For purchased goodwill, trademarks, patents, copyrights, franchises, and other intangible assets, the cost must be the acquisition cost.
If the intangible assets referred to in the preceding Paragraph are self-developed, only the cost for registration or finished creative work can be recorded as acquisition cost. The research and development costs incurred must be recorded as current expenses. However, in the event of stipulations provided otherwise by the competent authority, this limit does not apply.
Business may revalue assets according to laws and regulations.
The surplus incurred due to revaluation or adjustment of assets processed in accordance to the preceding Article must be recorded as unrealized reevaluation surplus.
The revalued assets must be recorded at the revalued amount. From the year following the year of revaluation, the depreciation, depletion, or amortization of the revalued assets must be calculated based on the revalued amount.
Prepaid expenses are those which will bring future economic benefit and be charged to future periods. Prepaid expenses must be measured on the basis of the portion of amount covering the unexpired period.
Liabilities must be recorded based on the discounted value of the amount payable when due. However, liabilities incurred as a result of operation or trade or liabilities expected to be cleared within one year can be recorded using the amount to be paid back at maturity.
The premium or discount of corporate bonds must be recorded as an addition or deduction of the par value of the bonds.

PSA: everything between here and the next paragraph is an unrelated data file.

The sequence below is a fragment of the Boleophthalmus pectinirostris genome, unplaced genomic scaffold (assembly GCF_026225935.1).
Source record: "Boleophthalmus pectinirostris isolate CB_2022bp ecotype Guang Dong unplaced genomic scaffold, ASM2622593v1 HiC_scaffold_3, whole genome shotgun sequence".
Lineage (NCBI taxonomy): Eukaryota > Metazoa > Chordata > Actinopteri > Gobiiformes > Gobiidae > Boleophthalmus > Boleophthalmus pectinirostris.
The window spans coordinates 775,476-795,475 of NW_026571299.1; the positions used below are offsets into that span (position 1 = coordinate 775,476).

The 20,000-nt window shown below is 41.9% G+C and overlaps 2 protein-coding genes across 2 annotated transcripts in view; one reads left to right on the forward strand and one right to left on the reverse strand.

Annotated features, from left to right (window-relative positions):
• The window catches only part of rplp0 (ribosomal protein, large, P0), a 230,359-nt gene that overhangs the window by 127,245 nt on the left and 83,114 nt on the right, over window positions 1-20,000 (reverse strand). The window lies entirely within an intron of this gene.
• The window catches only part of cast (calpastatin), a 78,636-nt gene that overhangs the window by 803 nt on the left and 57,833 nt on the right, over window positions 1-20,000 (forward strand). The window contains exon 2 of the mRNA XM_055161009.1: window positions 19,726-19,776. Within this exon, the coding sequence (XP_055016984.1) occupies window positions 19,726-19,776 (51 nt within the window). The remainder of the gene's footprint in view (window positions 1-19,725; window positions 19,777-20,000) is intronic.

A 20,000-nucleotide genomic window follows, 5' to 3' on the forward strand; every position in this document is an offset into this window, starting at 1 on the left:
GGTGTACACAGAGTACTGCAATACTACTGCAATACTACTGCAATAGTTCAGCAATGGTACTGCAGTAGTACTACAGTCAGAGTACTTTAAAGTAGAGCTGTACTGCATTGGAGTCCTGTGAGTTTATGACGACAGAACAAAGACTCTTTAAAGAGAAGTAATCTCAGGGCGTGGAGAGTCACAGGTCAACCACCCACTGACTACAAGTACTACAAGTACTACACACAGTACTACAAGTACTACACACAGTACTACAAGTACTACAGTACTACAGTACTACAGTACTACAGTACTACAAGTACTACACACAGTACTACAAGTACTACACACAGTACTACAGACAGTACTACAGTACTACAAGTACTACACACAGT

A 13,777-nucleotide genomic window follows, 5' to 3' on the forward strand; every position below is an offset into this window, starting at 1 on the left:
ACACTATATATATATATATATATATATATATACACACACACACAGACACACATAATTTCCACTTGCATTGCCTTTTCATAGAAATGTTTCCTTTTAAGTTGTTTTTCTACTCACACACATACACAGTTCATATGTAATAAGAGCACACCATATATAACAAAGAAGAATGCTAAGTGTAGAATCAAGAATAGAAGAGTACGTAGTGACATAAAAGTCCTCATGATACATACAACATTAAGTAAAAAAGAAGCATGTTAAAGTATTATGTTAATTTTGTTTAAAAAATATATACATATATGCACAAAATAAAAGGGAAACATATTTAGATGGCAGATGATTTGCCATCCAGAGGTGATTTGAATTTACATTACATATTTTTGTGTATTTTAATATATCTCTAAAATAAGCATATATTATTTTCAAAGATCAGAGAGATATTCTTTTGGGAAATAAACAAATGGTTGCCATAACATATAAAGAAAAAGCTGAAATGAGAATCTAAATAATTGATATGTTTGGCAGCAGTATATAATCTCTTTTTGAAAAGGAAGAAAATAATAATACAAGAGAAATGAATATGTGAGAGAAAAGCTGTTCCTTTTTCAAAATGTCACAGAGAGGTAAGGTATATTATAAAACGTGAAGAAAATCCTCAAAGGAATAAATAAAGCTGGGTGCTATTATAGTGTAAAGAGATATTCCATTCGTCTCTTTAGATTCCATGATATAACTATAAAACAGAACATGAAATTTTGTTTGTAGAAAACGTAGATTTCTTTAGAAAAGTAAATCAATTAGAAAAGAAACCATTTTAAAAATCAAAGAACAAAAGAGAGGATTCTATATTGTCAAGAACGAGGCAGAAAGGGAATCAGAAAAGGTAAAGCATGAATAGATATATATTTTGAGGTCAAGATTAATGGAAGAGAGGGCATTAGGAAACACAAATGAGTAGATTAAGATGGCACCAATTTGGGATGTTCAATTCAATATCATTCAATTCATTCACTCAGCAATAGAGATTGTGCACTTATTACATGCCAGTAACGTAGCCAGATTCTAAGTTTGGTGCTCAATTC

Capital paid by properties other than cash must be recorded on the basis of the fair value of such properties. If the fair value is not available, an estimate may be made.
The recording basis and processing method of accounting events must be consistent; in the event of modifications required by justified causes, explanations with regard to the cause, modification and impact thereof must be made in the financial statement.
In case of mergers, spin-offs, acquisitions, dissolutions, terminations or transfers of business, as a matter of principle, assets shall be accounted for based on fair value, carrying amount, or transaction price.
Chapter 7 Calculation of Profit and Loss
All the income generated by a business in a fiscal year less all the costs, expenses, and losses in the same period shall be the total comprehensive income.
Operating revenue must be recorded upon completion of a transaction. Installment sales must be recorded based on gross profit rate method depending on their nature. Service revenue may be recognized periodically if such service is provided over several periods based on its nature.
"Upon completion of a transaction" referred to in the preceding Paragraph means upon payment and receipt of cash in the case of a business adopting cash basis and upon completion of delivery of goods or provision of services in the case of a business adopting accrual basis.
Revenue and expenses that relate to the same transaction or other event are recognized appropriately.
A business which pays retirement pension to employees must set aside amounts for retirement pension according to law and recognize such as the expenses during the employment of the employees.
All adjustments required by tax laws for income tax filing must not affect the records in the accounting books.
Distribution of earnings of a business, such as dividend and bonus, must not be recorded as expenses or losses.
Chapter 8 Closing and Examination
A business must close its books within two months after the close of each fiscal year. The period may be extended by two and a half months if necessary.
For the annual accounting final report, a business must prepare the following reports/statements:
1. Business Report.
2. Financial Statement.
The content of a business report must include operation policies, general condition of implementation, result of implementation of business plan, execution of the budget derivative of operating revenue and expenditure, profitability analysis, research and development, etc.